PRESCOTT – “Fire everywhere!”
Phillip “Mando” Maldonado, a squad leader, shouts instructions as a dozen Hotshots, firefighters trained to combat wildfires in extreme conditions, face a nightmare scenario: flames rushing in from all sides and their survival hinging on successfully unfolding and wrapping themselves in thin sheets of heat-reflecting material.
“Get down! Heads toward center!” Maldonado yells, the urgency in his voice rising.
Diving to the ground, crew members attempt to form a tight circle and point their feet toward the approaching flames. That will deflect heat and help protect their torsos. They clamp down on the edges of their emergency shelters to make sure fire, smoke and heat can’t get inside, and they keep their faces near the ground to breathe cooler air that won’t damage their lungs.
There’s nothing to do now but wait.
Walking among the shelters several minutes later, Maldonado and another squad leader, Clayton Whitted, see that first-year Hotshot Shane Arollado has made a fatal mistake: His head pointed toward the approaching fire.
Suddenly the survivors ask playfully if Arollado’s girlfriend is now available.
“Like hell!” Arollado shouts.
Members of the Granite Mountain Hotshots, one of 112 Interagency Hotshot Crews around the country, have never had to use shelters during a wildfire. But working in remote locations to get ahead of the most dangerous sections of fires, makes knowing how to do so a matter of life and death.
• Hotshot crews were first used in
Southern California after World
• The name “Hotshot” comes from
the hottest part of the fire, the
place where these crews usually
• Crews can be sent across the
country, often hiking or taking a
helicopter into rugged terrain.
• Crews are required to remain on
call during fire season, which can
last up to six months.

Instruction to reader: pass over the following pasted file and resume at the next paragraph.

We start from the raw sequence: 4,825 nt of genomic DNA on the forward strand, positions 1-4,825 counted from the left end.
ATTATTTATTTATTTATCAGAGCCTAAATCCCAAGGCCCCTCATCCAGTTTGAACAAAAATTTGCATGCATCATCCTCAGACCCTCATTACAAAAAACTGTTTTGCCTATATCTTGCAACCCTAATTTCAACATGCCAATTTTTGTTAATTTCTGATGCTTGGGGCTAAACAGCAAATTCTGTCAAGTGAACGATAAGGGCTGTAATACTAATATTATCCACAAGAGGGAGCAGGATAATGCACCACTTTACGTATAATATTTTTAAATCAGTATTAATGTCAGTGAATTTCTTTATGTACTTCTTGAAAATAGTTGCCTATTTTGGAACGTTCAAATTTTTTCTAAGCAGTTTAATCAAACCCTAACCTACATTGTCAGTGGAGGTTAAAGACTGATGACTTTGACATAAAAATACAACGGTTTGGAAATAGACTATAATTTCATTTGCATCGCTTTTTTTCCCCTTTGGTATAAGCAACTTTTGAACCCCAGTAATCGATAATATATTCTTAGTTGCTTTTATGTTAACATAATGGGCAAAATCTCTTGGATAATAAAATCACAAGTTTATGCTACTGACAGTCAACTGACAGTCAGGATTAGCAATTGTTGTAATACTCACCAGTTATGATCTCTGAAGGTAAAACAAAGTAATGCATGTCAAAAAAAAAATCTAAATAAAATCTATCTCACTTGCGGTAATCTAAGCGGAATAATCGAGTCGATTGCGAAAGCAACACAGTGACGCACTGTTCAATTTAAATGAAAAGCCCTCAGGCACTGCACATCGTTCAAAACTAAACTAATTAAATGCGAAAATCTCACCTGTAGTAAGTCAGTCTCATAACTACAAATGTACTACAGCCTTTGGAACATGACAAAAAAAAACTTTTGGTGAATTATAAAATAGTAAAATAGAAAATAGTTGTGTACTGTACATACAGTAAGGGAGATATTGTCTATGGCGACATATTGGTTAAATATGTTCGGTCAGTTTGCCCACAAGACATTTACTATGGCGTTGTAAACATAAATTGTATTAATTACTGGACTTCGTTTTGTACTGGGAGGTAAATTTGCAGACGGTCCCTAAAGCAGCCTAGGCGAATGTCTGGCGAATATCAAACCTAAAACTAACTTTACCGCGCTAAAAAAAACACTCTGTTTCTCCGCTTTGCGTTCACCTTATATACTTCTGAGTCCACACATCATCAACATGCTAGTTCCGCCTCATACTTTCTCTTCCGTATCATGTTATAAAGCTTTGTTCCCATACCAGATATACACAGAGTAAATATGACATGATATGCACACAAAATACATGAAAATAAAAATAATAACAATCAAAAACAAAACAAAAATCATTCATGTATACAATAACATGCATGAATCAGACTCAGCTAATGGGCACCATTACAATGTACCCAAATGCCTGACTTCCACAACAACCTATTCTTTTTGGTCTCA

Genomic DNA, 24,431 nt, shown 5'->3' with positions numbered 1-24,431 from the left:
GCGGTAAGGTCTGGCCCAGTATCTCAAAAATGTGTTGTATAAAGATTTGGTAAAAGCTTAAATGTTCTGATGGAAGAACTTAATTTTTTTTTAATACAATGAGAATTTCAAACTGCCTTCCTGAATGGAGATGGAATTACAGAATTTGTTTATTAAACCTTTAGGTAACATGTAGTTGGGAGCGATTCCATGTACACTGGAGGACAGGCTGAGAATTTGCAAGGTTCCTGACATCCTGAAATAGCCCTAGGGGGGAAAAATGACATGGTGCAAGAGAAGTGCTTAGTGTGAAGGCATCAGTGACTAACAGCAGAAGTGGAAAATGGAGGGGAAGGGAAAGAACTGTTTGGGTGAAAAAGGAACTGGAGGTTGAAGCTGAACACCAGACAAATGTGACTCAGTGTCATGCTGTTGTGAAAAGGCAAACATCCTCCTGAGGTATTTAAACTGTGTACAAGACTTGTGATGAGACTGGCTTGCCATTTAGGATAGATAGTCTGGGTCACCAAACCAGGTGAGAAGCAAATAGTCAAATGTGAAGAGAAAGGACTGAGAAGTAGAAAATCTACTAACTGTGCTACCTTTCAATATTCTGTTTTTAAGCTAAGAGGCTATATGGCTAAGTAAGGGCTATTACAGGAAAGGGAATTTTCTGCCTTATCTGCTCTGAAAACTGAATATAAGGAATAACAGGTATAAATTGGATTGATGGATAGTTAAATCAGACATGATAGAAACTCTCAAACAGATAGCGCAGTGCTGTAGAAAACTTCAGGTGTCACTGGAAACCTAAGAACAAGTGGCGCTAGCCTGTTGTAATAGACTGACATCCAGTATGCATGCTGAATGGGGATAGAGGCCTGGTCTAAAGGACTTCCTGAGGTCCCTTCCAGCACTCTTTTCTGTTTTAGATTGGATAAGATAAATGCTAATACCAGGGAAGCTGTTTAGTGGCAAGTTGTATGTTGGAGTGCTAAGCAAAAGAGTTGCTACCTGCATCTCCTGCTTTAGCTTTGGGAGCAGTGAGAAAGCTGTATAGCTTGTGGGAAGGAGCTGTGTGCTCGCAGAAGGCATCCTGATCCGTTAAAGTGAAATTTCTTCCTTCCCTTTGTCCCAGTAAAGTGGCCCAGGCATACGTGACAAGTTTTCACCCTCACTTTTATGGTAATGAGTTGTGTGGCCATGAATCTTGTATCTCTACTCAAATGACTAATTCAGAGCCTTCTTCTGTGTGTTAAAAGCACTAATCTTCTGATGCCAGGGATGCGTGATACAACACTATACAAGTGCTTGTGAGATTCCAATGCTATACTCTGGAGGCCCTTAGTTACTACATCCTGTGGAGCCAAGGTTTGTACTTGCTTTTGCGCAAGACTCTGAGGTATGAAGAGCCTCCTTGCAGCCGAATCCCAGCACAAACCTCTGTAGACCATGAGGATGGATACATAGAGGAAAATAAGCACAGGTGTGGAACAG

• Because of their demanding jobs,
Hotshots are required to maintain
a high fitness level.
• Interagency Hotshot Crews (IHC),
the umbrella organization for
Hotshot crews, was created in the
Source: U.S. Forest Service
Training is crucial, especially for the four rookies on the 22-member squad.
“If we’re not actually doing it, we’re thinking and planning about it,” said Eric Marsh, superintendent of the Granite Mountain Hotshots.
“When we get out there, it’s a completely different ballgame,” said Daniel McCarty, another squad leader. “It’s the real deal. We have to look out for each other.”
The crew, one of 13 Hotshot teams in Arizona, has eight full-time members. The rest work from April until September.
Brady Higgs, in his second year with the crew, said the camaraderie and opportunity to travel drew him to this job.
“I couldn’t work inside, I don’t think,” Higgs said. “I enjoy the work, I enjoy getting to go outside and see the country.”
Being on a Hotshot crew means one is on call throughout fire season, staying close enough to head out on short notice.
Fire duty can mean staying in the forest rather than returning to base camp for the night. Members of the Granite Mountain Hotshots sometimes have to spend up to two straight weeks in the wilderness, getting supplies by helicopter.
“These guys kinda become my family,” said Maldonado, the squad leader. “I saw them more than I saw my girlfriend last year.”
Last year, the Granite Mountain Hotshots fought some of the biggest fires in Arizona — Wallow, Horseshoe Two and Monument — as well as blazes in states such as Colorado, New Mexico and Minnesota.
Having to operate in the wilderness with little support, training is a way of life. On a recent weekday, preparing for fire season, members of the Granite Mountain Hotshots practiced setting up fire shelters as well as cutting fire lines.
The day included watching a video on how to use emergency shelters and what conditions crew members might face if overrun by fire.
The video featured survivors of the 1990 Dude Fire near Payson, in which six firefighters died despite wrapping themselves in shelters.
For training, crew members used green tarps shaped and packaged like fire shelters. Once the Hotshots got inside, other crew members yanked on the tarps to simulate the high winds they could face.
After running the exercise once, they did it again.
When Arollado “died” during both run-throughs — it was his first time using a shelter — squad leaders Maldonado and Whitted pulled him aside to give tips.
“They were really great at showing me where I went wrong,” Arollado said. “There’s always someone trying to point you in the right direction.”
The crew also dug 1,000 feet of 3-foot-wide fire line, with some Hotshots wielding chain saws to cut down trees and bushes.
Marsh, the crew’s superintendent, said later that everyone was rusty with training just under way. It’s particularly difficult for rookies who only have classroom experience, he said.
“It’s not uncommon to have a rookie die,” Marsh said. “Fake die, of course.”
But better to have mistakes happen here, where training can correct them, than in a real fire.
“In any other job you don’t have to worry about your life day in and day out,” said McCarty, the squad leader. “But in this job you have to watch your buddy too.”